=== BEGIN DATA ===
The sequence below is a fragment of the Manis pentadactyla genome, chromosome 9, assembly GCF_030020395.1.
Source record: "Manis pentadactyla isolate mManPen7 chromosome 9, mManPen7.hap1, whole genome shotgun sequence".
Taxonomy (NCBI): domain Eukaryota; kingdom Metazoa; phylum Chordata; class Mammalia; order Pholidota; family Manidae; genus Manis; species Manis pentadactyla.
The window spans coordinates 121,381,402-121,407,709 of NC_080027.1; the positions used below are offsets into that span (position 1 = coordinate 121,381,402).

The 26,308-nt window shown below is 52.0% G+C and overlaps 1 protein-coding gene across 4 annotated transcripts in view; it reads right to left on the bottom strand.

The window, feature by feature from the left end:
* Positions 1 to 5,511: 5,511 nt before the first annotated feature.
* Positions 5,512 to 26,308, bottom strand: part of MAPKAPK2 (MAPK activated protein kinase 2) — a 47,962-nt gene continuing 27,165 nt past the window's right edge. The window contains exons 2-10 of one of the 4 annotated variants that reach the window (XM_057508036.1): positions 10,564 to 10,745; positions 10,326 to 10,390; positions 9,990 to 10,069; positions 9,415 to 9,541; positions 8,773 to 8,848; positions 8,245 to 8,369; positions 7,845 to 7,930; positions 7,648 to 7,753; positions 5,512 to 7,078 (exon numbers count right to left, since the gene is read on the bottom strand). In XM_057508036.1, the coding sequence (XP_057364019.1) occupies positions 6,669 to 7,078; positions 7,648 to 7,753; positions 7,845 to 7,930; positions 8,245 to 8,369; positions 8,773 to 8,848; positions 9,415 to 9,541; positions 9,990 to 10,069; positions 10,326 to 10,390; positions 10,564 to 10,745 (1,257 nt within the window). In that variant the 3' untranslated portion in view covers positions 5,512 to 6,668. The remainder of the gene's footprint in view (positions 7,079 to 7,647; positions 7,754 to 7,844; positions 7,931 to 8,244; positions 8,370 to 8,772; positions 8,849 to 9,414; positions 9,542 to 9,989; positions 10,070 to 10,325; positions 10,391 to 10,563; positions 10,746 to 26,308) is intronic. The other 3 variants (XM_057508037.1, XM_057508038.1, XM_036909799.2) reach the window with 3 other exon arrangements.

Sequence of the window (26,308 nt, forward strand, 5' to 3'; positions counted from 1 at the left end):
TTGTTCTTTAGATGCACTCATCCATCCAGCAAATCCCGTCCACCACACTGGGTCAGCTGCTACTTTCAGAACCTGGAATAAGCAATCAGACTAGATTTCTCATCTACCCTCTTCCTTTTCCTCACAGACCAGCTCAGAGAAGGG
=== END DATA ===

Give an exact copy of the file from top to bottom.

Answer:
The sequence below is a fragment of the Manis pentadactyla genome, chromosome 9, assembly GCF_030020395.1.
Source record: "Manis pentadactyla isolate mManPen7 chromosome 9, mManPen7.hap1, whole genome shotgun sequence".
Taxonomy (NCBI): domain Eukaryota; kingdom Metazoa; phylum Chordata; class Mammalia; order Pholidota; family Manidae; genus Manis; species Manis pentadactyla.
The window spans coordinates 121,381,402-121,407,709 of NC_080027.1; the positions used below are offsets into that span (position 1 = coordinate 121,381,402).

The 26,308-nt window shown below is 52.0% G+C and overlaps 1 protein-coding gene across 4 annotated transcripts in view; it reads right to left on the bottom strand.

The window, feature by feature from the left end:
* Positions 1 to 5,511: 5,511 nt before the first annotated feature.
* Positions 5,512 to 26,308, bottom strand: part of MAPKAPK2 (MAPK activated protein kinase 2) — a 47,962-nt gene continuing 27,165 nt past the window's right edge. The window contains exons 2-10 of one of the 4 annotated variants that reach the window (XM_057508036.1): positions 10,564 to 10,745; positions 10,326 to 10,390; positions 9,990 to 10,069; positions 9,415 to 9,541; positions 8,773 to 8,848; positions 8,245 to 8,369; positions 7,845 to 7,930; positions 7,648 to 7,753; positions 5,512 to 7,078 (exon numbers count right to left, since the gene is read on the bottom strand). In XM_057508036.1, the coding sequence (XP_057364019.1) occupies positions 6,669 to 7,078; positions 7,648 to 7,753; positions 7,845 to 7,930; positions 8,245 to 8,369; positions 8,773 to 8,848; positions 9,415 to 9,541; positions 9,990 to 10,069; positions 10,326 to 10,390; positions 10,564 to 10,745 (1,257 nt within the window). In that variant the 3' untranslated portion in view covers positions 5,512 to 6,668. The remainder of the gene's footprint in view (positions 7,079 to 7,647; positions 7,754 to 7,844; positions 7,931 to 8,244; positions 8,370 to 8,772; positions 8,849 to 9,414; positions 9,542 to 9,989; positions 10,070 to 10,325; positions 10,391 to 10,563; positions 10,746 to 26,308) is intronic. The other 3 variants (XM_057508037.1, XM_057508038.1, XM_036909799.2) reach the window with 3 other exon arrangements.

Sequence of the window (26,308 nt, forward strand, 5' to 3'; positions counted from 1 at the left end):
TTGTTCTTTAGATGCACTCATCCATCCAGCAAATCCCGTCCACCACACTGGGTCAGCTGCTACTTTCAGAACCTGGAATAAGCAATCAGACTAGATTTCTCATCTACCCTCTTCCTTTTCCTCACAGACCAGCTCAGAGAAGGG